Spear Gun ELF To Fight Lionfish
The NPR recently did a broadcast on the success that Bonaire seems to be having since the country started to allow ELF to kill Lionfish in its national marine park. The ELF in this case is not a magical creature with pointed ears, but a specially designed spear gun. Spear guns and hunting is not allowed in the waters of Bonaire National Marine sanctuary, however, exceptions have been approved in the case of hunting lionfish. The ELF tool (Eradicate Lion Fish Tool) is a spring loaded spear gun of a style known as a Hawaiian slings. They consist of an elastic band attached to a tube, through which a spear is launched. The short spear is spring loaded and features a clip for attaching to the bcd. The ELFspear has 6 mm threads and accepts a range of standard tips. The range is limited at around 10 feet. Lionfish can be approached very closely. As they have few natural predators in their native territory and none in the Atlantic Ocean they do not flee when approached. This allows divers to bring the spear tip close to the target. The design of the device is such that at close range it will kill the Lionfish but has insignificant power to cause serious damage to reefs.
A number of dive centers are participating in the government's efforts to eliminate the Lionfish from the reefs. These efforts include training courses on hunting Lionfish and using the ELF and other safety equipment. A PADI Lionfish Hunter Course is available at Caribbean Club Bonaire. Dive centers lead hunts for the fish for divers that are trained to hunt as well as scouting dives for those not interested in spearing the invaders. Most of the hunting dives include free cooking of your catch back at the dive centers restaurant. On the scout dives, divers leave a marker tied to a nearby dead coral to mark the location. The dive site and number of markers are recorded on a form. Divers return later to remove the Lionfish.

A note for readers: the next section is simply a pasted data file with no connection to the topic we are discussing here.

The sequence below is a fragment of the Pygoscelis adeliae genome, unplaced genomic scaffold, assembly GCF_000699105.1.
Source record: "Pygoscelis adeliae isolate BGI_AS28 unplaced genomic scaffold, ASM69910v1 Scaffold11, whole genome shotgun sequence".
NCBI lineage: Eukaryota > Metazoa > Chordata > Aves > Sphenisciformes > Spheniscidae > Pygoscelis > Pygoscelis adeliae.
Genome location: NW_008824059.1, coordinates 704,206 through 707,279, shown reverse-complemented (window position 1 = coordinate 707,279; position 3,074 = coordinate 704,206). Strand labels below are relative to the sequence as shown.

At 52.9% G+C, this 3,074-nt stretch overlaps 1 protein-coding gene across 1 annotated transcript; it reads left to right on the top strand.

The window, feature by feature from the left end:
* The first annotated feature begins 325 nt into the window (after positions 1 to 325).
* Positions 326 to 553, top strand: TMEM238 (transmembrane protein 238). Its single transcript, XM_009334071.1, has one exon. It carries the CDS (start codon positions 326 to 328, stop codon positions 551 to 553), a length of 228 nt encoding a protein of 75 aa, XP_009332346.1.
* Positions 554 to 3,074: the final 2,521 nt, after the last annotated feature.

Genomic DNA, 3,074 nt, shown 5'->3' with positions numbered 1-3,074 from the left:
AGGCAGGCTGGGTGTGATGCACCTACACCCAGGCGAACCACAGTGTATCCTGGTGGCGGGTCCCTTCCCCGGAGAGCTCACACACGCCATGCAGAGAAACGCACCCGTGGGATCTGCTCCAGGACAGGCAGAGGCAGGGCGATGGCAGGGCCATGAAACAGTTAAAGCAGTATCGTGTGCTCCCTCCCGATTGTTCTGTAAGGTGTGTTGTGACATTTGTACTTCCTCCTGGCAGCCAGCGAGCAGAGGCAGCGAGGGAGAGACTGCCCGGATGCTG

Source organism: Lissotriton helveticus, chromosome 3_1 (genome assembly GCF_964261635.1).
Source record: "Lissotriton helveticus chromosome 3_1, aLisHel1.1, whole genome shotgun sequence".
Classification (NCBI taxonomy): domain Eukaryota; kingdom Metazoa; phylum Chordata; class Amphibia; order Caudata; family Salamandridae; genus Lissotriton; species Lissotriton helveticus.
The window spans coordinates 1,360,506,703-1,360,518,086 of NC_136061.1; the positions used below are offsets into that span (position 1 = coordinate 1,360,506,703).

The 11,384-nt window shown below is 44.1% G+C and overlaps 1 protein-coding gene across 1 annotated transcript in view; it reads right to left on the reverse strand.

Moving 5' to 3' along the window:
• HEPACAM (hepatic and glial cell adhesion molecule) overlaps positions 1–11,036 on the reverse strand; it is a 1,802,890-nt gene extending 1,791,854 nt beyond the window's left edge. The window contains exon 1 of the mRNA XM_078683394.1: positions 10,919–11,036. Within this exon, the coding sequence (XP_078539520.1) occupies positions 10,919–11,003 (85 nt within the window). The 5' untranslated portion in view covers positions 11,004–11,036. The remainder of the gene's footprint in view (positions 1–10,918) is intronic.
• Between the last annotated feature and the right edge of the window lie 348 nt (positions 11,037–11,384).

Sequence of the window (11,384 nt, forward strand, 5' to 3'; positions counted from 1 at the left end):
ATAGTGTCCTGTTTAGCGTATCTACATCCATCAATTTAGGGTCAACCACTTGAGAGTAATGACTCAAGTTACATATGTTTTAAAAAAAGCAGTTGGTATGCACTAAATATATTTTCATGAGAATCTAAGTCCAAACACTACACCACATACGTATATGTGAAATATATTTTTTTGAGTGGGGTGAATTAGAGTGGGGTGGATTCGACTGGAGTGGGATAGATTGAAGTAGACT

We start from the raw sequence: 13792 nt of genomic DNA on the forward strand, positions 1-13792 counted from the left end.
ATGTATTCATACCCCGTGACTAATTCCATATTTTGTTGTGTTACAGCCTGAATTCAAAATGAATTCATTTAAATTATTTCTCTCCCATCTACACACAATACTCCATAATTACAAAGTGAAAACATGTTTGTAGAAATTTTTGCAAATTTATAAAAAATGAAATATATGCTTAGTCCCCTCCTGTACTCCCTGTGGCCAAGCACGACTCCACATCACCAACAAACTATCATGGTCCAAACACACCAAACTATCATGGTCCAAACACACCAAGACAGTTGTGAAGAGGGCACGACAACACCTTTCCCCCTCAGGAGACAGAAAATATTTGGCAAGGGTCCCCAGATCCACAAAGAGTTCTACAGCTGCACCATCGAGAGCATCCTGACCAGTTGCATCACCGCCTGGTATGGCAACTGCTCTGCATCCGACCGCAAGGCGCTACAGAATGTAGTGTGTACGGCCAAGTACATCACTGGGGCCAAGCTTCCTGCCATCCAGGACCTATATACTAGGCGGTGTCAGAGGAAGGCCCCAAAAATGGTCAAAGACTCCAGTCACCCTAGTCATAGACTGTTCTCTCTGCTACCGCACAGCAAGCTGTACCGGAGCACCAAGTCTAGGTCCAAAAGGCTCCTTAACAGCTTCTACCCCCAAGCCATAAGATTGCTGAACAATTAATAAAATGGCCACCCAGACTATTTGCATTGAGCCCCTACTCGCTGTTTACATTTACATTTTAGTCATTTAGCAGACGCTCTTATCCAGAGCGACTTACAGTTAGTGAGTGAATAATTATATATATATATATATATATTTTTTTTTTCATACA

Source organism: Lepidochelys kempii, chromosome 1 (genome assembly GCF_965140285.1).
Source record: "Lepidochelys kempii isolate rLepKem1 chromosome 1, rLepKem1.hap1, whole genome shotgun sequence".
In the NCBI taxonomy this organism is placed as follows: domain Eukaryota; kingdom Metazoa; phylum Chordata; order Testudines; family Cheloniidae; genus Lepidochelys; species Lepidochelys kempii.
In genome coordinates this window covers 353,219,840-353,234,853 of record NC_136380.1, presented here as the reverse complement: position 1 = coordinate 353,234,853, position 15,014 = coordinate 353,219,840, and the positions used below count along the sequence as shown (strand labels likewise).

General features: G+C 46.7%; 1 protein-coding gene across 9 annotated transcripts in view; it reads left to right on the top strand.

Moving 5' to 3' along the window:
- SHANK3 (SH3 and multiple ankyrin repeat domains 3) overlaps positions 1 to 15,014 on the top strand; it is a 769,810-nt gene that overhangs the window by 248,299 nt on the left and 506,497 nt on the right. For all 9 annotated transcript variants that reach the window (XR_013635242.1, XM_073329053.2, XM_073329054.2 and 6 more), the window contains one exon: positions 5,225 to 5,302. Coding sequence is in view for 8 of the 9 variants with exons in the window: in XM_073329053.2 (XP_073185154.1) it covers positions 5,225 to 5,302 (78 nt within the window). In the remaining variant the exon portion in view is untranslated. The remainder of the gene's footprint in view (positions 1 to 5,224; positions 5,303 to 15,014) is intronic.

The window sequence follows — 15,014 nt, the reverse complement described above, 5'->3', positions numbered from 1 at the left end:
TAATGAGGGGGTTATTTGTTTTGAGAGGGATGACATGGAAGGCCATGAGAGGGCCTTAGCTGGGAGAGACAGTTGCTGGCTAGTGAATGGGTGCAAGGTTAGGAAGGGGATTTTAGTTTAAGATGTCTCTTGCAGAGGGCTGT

Since Bonaire is a distance away from the initial infestation off the coast of Florida, they had the opportunity to form an action plan before it became a necessity.The Bonaire National Marine Park received the first positive report on October 26, 2009 and immediately activated a previously prepared communication and action plan to remove as many Lionfish as possible. The critical point of this removal action is the accurate reporting to the Park Management in order to activate the "removal team."They issue dive centers location tags. These tags were able to be anchored and had a long piece of brightly colored ribbon attached, something like the police tapes around crime scenes. As the Lionfish do not venture far from their home territories, most of the fish could be located when the removal teamed arrived. Like a SWAT Team they would arrive in short time and take down the offender. While the marine park still has its removal teams, much of the reaction forces now are done by the dive centers themselves. While the Lionfish is still a threat in the marine park, the numbers are much better controlled then in the rest of the Caribbean sea.
The Lionfish as a substitute for sea base and grouper in local restaurants is also a positive factor. Many restaurants offer it on the menus as normal choice and some even have a Lionfish night offering the delicacy prepared in a number of ways.